Kikli 13 July

July 13, 2008: Paklistan vich ek jirgae dae hukm te punj zananiaN nooN maar maar ke zinda poor ditta geya te jehrae lokaN eh keeta ohnaN vich zananiaN dae peyo, bhra, chachae te ek minister dae sukae sun.

In honor of the five Baloch women buried alive on July 13 in Baba Kot

Anarkali aj zinda hoi
Nangi phhirae bzaraN
Zulm de laaT ch pinda lishkae
Shahwat dee akhh draaRaN

Akbar Rajae jewndi chhori
Lhore dae komal dil vich guDi
Ravi ro ro mukeya pani
Keha ishq te kehi kahani

DaiTaaN mainuN yaad nahiN rehndeyan
jo hoya, oh chaita ae
Meri agli nasal dae uThhdae siraaN nooN kupdae aye naiN
eh nikae moTae akbar asghar mullaN jirgae dadageer

Teen age vich gayak maneendi
punj gunaN de guthli
ZorawaraN dae durbaraN vich
apna huq jitawan paaroN jan bejani hoi

13 July
Anarkali tooN vul kyoN aaye
kithae tera dera

Jhok BalochaN dharti tuRfae
kukhheeN jewendiaN suTeyaN
pichhae na koi Akbar Raja
na durbar bagana

Peyo bhra
merae maaN-peyo ja
bun khaRae sarkaraN
pathar Babakot dae, jind-khhichwaiN hathiaraN

ef ai ar durj krawn
muqbrae banawn, lection jatawn
shayr chhapawan toN pehloN
bachRiyaN roohaN uD, huDaN toN paaraN

MaiN te badshahaN de ghulaam saaN
badshaahaiN ditti chunwa
eh kaun khhaRae poordae
merae apnae peyo bhra

Kikli kleer dee
Pug merae veer dee

KehRa tera abba nee
te kon tera bhra

MaiN jind se aap vari
koi yaar bachawan mari
Aithae vudh hyati nochdae
merae sujjan saak peyarae

Pug merae veer dee
Dopatta merae bhai da

Kinnae terae putar nee
te kinnae chaachae taa

Shahzaadae salim saarae, eh akbri dae maarae
qabraN swaniaN te aa muqbrae ussaran
Maarkae jo maran
vunjh GuruwaN nooN saaRan

Kikli kleer dee
Pug merae veer dee
Dopatta merae bhai da
Te fiTae munh jawai da

Kikli kleer de
Pug meri Heer de
Dopatta Shah BhaTai da
Te jugg meri Mai da

A punjabi poem by Fauzia Rafiq

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Modern Punjabi Literature at UBC: A glass half full!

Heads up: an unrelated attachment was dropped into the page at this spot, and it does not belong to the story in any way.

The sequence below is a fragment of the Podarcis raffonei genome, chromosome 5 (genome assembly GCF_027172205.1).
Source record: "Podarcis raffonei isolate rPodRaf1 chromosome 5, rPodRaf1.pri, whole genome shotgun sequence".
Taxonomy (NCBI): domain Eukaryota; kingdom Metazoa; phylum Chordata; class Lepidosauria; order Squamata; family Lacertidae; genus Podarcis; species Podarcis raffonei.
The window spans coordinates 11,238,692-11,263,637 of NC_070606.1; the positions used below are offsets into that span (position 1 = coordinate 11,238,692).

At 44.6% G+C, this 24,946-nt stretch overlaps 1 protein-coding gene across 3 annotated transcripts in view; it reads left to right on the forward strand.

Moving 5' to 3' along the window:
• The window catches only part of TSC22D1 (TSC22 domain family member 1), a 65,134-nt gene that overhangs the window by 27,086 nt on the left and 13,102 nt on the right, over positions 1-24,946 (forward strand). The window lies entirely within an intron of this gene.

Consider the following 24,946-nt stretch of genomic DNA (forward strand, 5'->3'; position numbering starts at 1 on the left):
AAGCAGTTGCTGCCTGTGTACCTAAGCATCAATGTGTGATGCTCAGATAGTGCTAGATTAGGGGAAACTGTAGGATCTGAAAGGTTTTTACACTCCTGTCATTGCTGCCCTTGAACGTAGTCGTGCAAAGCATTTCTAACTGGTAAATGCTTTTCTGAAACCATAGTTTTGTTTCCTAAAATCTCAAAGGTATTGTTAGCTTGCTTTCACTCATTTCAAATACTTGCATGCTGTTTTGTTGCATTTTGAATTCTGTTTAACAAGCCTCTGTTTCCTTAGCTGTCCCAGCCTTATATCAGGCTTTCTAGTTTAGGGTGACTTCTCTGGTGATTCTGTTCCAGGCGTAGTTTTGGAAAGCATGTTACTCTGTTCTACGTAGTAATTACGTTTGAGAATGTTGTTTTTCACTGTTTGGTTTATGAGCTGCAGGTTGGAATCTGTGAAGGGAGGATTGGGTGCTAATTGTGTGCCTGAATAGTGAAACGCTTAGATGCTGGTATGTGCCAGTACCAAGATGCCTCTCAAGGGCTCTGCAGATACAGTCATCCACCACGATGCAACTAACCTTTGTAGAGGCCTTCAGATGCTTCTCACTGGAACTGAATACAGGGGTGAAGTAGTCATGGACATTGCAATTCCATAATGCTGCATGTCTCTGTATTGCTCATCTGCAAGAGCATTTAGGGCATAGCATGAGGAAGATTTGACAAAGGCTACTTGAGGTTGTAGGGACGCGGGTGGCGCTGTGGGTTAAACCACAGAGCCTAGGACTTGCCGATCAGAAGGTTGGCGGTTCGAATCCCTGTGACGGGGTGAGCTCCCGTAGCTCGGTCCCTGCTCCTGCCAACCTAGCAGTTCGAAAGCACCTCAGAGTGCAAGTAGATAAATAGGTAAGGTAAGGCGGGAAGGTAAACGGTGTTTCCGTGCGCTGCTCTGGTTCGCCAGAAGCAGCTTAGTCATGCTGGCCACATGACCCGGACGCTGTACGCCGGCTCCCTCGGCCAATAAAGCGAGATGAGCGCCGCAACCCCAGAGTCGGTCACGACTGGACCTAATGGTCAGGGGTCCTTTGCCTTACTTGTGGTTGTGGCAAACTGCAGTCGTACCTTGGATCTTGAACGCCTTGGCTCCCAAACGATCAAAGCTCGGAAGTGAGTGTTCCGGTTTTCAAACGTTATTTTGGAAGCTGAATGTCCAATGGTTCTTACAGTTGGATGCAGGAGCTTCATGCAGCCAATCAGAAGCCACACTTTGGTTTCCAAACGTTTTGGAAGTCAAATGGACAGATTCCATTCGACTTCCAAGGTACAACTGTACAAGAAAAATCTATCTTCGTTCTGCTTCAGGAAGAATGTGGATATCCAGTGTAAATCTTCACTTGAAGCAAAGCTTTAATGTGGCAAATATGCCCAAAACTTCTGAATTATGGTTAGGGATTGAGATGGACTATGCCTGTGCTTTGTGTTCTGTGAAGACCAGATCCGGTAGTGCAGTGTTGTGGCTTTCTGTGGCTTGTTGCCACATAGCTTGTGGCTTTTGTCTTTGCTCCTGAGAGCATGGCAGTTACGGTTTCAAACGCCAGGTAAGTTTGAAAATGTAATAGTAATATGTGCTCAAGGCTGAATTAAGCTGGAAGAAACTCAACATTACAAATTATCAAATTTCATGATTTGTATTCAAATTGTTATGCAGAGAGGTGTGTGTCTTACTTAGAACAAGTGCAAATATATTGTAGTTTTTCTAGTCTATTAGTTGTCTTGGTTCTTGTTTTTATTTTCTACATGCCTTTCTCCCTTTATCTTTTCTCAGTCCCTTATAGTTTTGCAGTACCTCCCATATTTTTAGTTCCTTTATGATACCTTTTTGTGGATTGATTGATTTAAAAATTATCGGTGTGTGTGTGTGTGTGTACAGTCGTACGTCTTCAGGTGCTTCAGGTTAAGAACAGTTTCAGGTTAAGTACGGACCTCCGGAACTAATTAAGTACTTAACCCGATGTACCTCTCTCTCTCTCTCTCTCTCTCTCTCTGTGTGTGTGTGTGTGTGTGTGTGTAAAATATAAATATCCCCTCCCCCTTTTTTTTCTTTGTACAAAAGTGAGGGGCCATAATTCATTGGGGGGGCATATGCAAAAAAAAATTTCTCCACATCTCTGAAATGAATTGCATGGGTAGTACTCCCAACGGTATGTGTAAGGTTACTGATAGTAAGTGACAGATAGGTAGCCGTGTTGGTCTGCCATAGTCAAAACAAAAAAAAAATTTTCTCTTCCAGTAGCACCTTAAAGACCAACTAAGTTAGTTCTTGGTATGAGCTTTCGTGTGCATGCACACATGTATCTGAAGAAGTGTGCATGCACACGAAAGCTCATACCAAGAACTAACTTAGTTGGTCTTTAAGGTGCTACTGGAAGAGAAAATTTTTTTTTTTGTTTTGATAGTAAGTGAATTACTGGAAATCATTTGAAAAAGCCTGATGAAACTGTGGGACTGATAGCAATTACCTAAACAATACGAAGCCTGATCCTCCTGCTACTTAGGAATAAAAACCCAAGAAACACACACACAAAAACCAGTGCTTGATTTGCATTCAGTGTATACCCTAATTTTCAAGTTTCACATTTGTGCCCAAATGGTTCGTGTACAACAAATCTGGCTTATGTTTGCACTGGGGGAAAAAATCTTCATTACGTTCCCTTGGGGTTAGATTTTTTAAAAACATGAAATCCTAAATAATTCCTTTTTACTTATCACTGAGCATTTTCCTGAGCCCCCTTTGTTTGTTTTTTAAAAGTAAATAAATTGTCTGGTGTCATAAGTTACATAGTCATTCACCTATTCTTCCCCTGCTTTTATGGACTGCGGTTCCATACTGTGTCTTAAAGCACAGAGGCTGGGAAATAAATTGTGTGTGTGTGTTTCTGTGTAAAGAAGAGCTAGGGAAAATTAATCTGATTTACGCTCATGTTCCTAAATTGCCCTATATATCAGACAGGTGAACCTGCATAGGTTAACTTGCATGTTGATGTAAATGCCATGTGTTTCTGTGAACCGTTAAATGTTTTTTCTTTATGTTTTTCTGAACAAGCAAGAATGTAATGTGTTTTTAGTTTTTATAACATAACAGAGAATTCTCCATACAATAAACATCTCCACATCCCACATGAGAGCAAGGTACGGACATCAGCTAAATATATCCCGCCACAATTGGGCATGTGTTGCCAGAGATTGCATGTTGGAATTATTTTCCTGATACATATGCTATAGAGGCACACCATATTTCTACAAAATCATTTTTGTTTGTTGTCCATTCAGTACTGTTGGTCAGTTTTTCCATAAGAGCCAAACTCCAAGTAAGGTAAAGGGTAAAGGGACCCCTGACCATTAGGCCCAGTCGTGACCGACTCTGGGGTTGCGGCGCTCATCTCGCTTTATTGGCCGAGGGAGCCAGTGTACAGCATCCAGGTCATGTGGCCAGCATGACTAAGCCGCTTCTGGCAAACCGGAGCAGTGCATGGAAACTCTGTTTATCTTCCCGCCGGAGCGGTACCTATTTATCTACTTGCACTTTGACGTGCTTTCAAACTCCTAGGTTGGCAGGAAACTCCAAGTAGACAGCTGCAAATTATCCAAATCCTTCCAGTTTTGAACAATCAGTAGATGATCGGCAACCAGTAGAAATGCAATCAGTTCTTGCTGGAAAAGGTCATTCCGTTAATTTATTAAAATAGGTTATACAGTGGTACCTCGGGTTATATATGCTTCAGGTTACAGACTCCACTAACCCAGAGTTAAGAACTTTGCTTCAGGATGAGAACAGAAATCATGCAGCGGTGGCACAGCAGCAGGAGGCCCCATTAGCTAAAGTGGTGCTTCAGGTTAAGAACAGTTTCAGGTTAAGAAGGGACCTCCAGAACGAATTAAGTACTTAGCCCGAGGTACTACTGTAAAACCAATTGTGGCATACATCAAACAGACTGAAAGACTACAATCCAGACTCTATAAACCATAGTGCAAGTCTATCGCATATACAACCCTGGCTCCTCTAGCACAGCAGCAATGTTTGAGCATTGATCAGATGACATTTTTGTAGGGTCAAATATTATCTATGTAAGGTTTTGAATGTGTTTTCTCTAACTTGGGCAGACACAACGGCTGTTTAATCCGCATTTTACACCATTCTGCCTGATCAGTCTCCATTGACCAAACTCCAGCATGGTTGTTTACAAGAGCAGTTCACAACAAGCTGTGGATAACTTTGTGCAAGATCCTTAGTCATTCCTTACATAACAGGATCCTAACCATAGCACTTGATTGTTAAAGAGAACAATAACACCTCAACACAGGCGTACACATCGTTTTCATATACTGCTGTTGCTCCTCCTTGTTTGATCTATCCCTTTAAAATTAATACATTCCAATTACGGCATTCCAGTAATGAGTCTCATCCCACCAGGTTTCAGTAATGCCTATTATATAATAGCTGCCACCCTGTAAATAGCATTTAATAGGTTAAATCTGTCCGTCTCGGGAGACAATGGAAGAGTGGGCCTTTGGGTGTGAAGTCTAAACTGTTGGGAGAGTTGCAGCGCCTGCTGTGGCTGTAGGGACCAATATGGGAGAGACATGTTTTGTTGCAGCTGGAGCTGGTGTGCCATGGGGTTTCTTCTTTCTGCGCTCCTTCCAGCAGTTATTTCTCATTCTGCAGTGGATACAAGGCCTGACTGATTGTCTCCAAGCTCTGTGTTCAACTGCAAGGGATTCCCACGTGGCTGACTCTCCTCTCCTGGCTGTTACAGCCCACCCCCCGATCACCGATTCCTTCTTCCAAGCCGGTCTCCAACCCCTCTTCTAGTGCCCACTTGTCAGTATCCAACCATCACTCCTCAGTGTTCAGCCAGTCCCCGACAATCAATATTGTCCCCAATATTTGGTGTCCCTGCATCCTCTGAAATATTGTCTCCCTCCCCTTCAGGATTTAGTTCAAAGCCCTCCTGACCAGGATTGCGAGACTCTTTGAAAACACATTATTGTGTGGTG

Yes, a glass half filled with an invigorating and inspiring drink when it could as easily be brimming with it; despite falling short on the representation of over one half of Punjabis, and Punjabi women, it was still an important landmark in the development of Punjabi literary community.

The UBC Conference on Modern Punjabi Literature this past weekend was a powerful mix of literary criticisms, academic observations, poetic expressions and cultural activisms. So when the next morning, i was still grappling with the overwhelmingness of this pleasant experience, Amardeep Singh of Lehigh University had already written and published his Notes From a Punjabi Conference in Vancouver. And so, soon after meeting Amardeep at the Conference, i was happy to again experience his crisp, observant and ‘positive-interventionist’ presence through his blog, and it did bring things in perspective for me.

The discussions at the Conference were initiated by Sabina Sawhney of Hofstra University with her paper on Punjabi/Sikh identities where some of the points made by her led to issues put forward by Sadhu Binning about Canadian Punjabi literature . Though each paper presented and every thought expressed was valuable to me, I am most appreciative of ideas that tackled the work of individual writers because though we may find a sizeable body of work on Punjabi classical writers, there is a dearth of criticism on modern Punjabi writing. In that, we had Amritjit Singh of Ohio State University on “The Generational Challenges of Progressivism in the Poetry of Gurcharan Rampuri and Sadhu Binning“; Rana Nayar from the Punjab University on “Narratives of Dispersal: Stories of Raghbir Dhand” and “The Novel as a Site of Cultural Memory: Gurdial Singh’s PARSA“; and, the views expressed by UBC students of Punjabi on Ajith Kaur.